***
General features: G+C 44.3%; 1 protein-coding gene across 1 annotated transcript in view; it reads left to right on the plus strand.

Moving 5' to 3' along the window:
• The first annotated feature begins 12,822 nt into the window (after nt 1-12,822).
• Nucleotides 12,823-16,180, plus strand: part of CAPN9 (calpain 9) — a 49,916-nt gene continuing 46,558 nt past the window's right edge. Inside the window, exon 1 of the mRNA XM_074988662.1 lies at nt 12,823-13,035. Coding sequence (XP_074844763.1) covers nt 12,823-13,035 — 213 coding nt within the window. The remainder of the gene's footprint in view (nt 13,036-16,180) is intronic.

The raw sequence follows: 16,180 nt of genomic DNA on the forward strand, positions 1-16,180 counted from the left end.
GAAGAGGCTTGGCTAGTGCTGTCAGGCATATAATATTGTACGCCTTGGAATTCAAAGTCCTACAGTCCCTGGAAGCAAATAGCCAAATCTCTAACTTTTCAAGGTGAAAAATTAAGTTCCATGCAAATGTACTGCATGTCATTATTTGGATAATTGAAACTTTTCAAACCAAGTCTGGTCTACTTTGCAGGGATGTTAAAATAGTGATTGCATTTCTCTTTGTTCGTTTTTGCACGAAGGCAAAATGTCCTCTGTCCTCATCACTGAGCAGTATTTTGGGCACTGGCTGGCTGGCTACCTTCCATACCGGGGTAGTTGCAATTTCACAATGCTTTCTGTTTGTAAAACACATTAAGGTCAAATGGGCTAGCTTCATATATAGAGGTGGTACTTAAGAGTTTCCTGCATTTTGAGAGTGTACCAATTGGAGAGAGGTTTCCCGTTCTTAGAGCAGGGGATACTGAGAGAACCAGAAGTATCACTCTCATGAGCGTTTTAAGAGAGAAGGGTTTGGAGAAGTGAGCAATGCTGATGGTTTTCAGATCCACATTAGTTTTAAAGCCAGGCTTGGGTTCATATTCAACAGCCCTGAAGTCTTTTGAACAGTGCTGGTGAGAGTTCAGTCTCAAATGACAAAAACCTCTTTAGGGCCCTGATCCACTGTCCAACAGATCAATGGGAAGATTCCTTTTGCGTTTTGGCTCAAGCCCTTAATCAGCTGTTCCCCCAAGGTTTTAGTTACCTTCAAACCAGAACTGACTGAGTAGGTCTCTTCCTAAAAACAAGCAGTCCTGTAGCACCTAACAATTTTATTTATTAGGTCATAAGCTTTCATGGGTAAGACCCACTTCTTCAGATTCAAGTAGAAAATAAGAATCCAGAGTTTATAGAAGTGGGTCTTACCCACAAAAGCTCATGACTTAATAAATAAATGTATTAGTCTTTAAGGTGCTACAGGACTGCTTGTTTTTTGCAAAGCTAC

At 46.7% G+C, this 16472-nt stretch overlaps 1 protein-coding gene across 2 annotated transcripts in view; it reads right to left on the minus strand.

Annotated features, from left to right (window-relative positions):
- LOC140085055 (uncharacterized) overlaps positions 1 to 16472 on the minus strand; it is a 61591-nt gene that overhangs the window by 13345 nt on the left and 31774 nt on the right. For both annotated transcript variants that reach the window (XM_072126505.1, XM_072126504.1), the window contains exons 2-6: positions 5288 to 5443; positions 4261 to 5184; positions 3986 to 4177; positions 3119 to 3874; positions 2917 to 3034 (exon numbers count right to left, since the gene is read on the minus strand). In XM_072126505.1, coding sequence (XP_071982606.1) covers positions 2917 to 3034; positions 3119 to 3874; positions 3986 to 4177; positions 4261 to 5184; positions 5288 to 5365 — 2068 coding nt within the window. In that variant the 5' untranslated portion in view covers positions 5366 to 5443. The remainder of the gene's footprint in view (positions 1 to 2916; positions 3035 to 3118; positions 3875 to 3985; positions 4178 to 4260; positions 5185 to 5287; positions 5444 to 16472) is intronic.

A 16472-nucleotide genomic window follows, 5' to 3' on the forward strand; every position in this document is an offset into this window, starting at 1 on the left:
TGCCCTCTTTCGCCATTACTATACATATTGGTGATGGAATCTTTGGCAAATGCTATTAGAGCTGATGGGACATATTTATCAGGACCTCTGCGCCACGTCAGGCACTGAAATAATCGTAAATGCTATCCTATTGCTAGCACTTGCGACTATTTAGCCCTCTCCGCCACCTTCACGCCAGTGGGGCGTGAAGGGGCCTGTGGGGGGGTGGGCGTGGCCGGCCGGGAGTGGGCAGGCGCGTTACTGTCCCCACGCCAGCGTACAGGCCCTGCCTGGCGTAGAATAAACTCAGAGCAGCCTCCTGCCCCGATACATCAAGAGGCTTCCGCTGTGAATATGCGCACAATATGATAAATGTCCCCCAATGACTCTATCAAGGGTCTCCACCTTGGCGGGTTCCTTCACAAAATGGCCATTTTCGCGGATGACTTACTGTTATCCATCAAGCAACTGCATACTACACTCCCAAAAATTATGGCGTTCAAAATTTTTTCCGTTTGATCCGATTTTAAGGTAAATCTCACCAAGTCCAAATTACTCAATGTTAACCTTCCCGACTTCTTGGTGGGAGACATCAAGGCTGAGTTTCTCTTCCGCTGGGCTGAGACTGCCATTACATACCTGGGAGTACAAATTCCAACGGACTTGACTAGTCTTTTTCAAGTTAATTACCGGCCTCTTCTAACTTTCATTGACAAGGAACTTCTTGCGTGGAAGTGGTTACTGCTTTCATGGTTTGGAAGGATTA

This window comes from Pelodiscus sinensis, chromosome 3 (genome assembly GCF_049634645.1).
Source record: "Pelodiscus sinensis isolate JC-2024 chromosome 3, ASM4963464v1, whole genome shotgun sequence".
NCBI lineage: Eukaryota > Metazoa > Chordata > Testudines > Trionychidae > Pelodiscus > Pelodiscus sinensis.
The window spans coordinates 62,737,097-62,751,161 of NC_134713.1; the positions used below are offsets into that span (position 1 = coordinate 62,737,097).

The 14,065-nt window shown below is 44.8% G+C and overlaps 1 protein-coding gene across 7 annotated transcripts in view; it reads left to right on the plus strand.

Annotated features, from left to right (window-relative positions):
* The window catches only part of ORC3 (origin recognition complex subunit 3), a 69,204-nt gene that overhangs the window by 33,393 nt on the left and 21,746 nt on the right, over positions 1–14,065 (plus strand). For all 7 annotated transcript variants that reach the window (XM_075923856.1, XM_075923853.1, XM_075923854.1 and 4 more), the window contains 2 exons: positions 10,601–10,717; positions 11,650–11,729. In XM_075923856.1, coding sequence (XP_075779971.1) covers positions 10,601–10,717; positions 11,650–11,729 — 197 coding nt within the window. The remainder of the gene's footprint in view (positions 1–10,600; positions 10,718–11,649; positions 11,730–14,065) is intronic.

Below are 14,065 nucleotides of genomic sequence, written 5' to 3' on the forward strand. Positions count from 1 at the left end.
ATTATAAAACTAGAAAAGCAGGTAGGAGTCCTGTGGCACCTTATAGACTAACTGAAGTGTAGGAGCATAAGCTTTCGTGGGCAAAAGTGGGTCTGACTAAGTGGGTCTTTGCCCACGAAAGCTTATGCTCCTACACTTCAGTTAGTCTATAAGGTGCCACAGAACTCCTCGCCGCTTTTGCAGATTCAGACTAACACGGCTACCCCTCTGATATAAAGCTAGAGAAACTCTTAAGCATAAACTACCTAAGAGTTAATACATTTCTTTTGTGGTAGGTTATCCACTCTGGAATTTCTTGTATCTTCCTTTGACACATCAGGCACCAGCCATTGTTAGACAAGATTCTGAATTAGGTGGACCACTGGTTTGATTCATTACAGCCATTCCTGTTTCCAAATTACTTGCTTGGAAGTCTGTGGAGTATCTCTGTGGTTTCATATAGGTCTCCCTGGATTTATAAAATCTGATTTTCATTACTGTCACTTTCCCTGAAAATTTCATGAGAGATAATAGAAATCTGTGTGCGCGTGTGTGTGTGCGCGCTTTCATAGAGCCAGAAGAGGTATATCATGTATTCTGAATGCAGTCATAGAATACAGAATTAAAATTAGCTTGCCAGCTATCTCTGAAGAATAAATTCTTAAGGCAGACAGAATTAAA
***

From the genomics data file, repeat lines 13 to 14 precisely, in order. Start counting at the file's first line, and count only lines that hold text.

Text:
Source record: "Pelodiscus sinensis isolate JC-2024 chromosome 3, ASM4963464v1, whole genome shotgun sequence".
NCBI lineage: Eukaryota > Metazoa > Chordata > Testudines > Trionychidae > Pelodiscus > Pelodiscus sinensis.